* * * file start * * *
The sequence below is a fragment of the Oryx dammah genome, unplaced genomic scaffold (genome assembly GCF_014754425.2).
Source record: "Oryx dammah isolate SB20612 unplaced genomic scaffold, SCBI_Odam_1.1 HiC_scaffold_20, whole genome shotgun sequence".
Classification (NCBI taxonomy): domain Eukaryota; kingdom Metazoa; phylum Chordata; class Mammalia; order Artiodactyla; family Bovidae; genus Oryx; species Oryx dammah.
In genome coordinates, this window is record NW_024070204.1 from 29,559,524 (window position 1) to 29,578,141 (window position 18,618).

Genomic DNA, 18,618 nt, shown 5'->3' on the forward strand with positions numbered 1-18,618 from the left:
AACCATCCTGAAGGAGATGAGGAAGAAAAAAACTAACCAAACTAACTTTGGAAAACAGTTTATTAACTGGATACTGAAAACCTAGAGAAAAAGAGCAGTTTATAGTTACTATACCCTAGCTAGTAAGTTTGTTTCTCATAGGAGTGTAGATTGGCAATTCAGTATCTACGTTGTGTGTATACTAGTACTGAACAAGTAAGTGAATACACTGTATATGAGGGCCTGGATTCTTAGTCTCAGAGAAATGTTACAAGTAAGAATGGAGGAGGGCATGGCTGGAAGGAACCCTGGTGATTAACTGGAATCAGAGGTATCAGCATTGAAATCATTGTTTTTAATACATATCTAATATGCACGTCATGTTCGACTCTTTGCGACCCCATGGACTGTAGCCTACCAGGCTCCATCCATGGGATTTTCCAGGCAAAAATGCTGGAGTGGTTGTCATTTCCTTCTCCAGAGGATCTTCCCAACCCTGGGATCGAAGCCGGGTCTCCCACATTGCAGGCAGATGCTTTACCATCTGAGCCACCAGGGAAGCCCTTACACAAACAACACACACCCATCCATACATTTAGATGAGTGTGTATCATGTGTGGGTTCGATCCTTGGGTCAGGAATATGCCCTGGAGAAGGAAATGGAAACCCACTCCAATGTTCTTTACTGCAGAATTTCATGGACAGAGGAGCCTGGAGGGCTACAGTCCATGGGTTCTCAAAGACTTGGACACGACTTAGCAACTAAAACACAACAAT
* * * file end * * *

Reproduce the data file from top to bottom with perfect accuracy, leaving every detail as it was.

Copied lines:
The sequence below is a fragment of the Oryx dammah genome, unplaced genomic scaffold (genome assembly GCF_014754425.2).
Source record: "Oryx dammah isolate SB20612 unplaced genomic scaffold, SCBI_Odam_1.1 HiC_scaffold_20, whole genome shotgun sequence".
Classification (NCBI taxonomy): domain Eukaryota; kingdom Metazoa; phylum Chordata; class Mammalia; order Artiodactyla; family Bovidae; genus Oryx; species Oryx dammah.
In genome coordinates, this window is record NW_024070204.1 from 29,559,524 (window position 1) to 29,578,141 (window position 18,618).

Genomic DNA, 18,618 nt, shown 5'->3' on the forward strand with positions numbered 1-18,618 from the left:
AACCATCCTGAAGGAGATGAGGAAGAAAAAAACTAACCAAACTAACTTTGGAAAACAGTTTATTAACTGGATACTGAAAACCTAGAGAAAAAGAGCAGTTTATAGTTACTATACCCTAGCTAGTAAGTTTGTTTCTCATAGGAGTGTAGATTGGCAATTCAGTATCTACGTTGTGTGTATACTAGTACTGAACAAGTAAGTGAATACACTGTATATGAGGGCCTGGATTCTTAGTCTCAGAGAAATGTTACAAGTAAGAATGGAGGAGGGCATGGCTGGAAGGAACCCTGGTGATTAACTGGAATCAGAGGTATCAGCATTGAAATCATTGTTTTTAATACATATCTAATATGCACGTCATGTTCGACTCTTTGCGACCCCATGGACTGTAGCCTACCAGGCTCCATCCATGGGATTTTCCAGGCAAAAATGCTGGAGTGGTTGTCATTTCCTTCTCCAGAGGATCTTCCCAACCCTGGGATCGAAGCCGGGTCTCCCACATTGCAGGCAGATGCTTTACCATCTGAGCCACCAGGGAAGCCCTTACACAAACAACACACACCCATCCATACATTTAGATGAGTGTGTATCATGTGTGGGTTCGATCCTTGGGTCAGGAATATGCCCTGGAGAAGGAAATGGAAACCCACTCCAATGTTCTTTACTGCAGAATTTCATGGACAGAGGAGCCTGGAGGGCTACAGTCCATGGGTTCTCAAAGACTTGGACACGACTTAGCAACTAAAACACAACAAT